"Chris!" said Sister Pete's voice again and someone shook his shoulder. "Breathe!"
As he refocused his eyes, Chris came to see that Sister Pete was indeed with him again, actually in the cell, kneeling beside his bed. She was holding his plaster-free hand in one of her small ones. Feeling his pulse with her other. Anchoring him, her big, dark eyes on his, bringing him back, keeping him focused.
"Breathe deeply, Chris," she told him. "Breathe slowly."
He did. At last the whirling and pounding stopped.
"He okay?" asked the hack.
He was a newcomer to Oz, a replacement for that asshole Brass, and Chris, in post-panic attack daze, couldn't remember the man's name. The hack rattled his keys.
"Yes," said Sister Pete firmly, "but I'm going to stay with him a while."
She sat on a fold-up chair next to Chris for an hour, mostly in silence, while Chris struggled to regroup.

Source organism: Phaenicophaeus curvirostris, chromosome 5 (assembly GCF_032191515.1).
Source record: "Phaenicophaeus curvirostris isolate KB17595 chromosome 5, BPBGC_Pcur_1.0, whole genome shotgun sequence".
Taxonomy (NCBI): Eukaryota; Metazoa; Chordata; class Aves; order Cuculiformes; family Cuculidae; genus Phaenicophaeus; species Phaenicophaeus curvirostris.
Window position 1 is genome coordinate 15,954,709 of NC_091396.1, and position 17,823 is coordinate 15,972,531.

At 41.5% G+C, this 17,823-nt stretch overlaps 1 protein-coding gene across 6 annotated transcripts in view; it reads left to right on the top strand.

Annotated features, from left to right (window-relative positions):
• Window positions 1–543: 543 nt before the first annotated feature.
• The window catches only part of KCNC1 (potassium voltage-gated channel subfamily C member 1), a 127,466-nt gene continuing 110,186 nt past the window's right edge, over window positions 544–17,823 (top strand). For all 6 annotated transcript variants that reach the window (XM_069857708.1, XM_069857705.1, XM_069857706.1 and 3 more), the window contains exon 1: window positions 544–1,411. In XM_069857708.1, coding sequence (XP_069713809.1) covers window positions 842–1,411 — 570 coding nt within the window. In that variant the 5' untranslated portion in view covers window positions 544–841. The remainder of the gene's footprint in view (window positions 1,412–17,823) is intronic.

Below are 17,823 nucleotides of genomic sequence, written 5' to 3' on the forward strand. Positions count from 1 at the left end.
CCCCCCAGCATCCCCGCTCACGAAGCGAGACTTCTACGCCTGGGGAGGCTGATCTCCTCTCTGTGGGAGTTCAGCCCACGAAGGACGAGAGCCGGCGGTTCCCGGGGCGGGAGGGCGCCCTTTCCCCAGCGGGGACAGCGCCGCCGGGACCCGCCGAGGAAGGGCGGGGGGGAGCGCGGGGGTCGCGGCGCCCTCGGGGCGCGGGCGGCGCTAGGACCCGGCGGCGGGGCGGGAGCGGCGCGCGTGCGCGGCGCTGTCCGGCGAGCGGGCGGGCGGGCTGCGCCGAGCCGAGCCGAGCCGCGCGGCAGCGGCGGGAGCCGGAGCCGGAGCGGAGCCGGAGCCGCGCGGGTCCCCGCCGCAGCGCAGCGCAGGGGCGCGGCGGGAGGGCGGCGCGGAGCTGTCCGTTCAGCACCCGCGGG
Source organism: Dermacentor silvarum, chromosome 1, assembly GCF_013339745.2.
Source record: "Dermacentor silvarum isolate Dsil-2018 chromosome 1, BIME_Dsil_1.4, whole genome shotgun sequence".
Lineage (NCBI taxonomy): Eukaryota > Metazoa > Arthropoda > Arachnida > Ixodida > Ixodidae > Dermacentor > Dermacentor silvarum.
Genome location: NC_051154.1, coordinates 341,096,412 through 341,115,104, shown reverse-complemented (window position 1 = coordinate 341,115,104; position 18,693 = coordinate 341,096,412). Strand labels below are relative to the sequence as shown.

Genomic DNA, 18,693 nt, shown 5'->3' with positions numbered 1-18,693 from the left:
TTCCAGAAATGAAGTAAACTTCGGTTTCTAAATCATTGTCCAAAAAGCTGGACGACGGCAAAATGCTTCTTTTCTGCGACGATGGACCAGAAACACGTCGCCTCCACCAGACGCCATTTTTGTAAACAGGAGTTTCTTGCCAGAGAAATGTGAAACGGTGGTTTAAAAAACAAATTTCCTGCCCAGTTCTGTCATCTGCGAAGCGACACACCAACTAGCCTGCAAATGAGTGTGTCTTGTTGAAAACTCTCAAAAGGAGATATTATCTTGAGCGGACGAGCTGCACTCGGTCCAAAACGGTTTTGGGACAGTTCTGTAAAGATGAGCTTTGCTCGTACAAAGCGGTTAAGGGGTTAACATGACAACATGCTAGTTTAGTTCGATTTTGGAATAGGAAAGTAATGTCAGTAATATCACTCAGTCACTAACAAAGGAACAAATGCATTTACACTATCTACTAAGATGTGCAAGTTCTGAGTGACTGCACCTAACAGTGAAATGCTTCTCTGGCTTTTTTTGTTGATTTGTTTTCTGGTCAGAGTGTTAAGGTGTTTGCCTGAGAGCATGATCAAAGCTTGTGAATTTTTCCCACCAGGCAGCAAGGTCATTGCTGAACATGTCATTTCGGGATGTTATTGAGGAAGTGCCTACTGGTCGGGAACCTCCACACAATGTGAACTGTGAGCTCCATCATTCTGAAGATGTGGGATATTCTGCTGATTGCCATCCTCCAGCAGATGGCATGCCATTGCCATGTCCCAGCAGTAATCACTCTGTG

"Are you sure you don't want me to notify the infirmary?" asked Sister Pete. "Maybe get you something to help you sleep?"
Chris didn't want to be referred to Psych Ward on the eve of his release. He'd be no good to Toby then.
"I'm fine, Sister," he lied glibly.
"I brought you a farewell present," she told him at last, explaining her return to Protective Custody.
She pressed the gift into his hand. "It's for your new life."
Tears came to Chris's eyes.
By the time Sister Pete left, Chris had decided that the first thing he'd do when he was free was go back onto those antidepressants he was taking before his and Bonnie's marriage hit the rocks the second time. After that, of course, and after the serial killings, he had found crystal meth much more effective in numbing his pain and self-loathing, until he'd hit that grocery store and his life had officially gone to Hell in a hand basket. Antidepressants. Yeah. That's what he'd do. Hell, maybe he'd even go to a non-denominational therapist, like Bonnie had wanted him to years ago. Get himself straightened out for Toby.
Might take a bit of time though... How long would Gambodge take to fix Toby's parole? Not long enough. Wouldn't do to get Toby out of Oz and lose him for good. Might have to stall Gambodge a bit...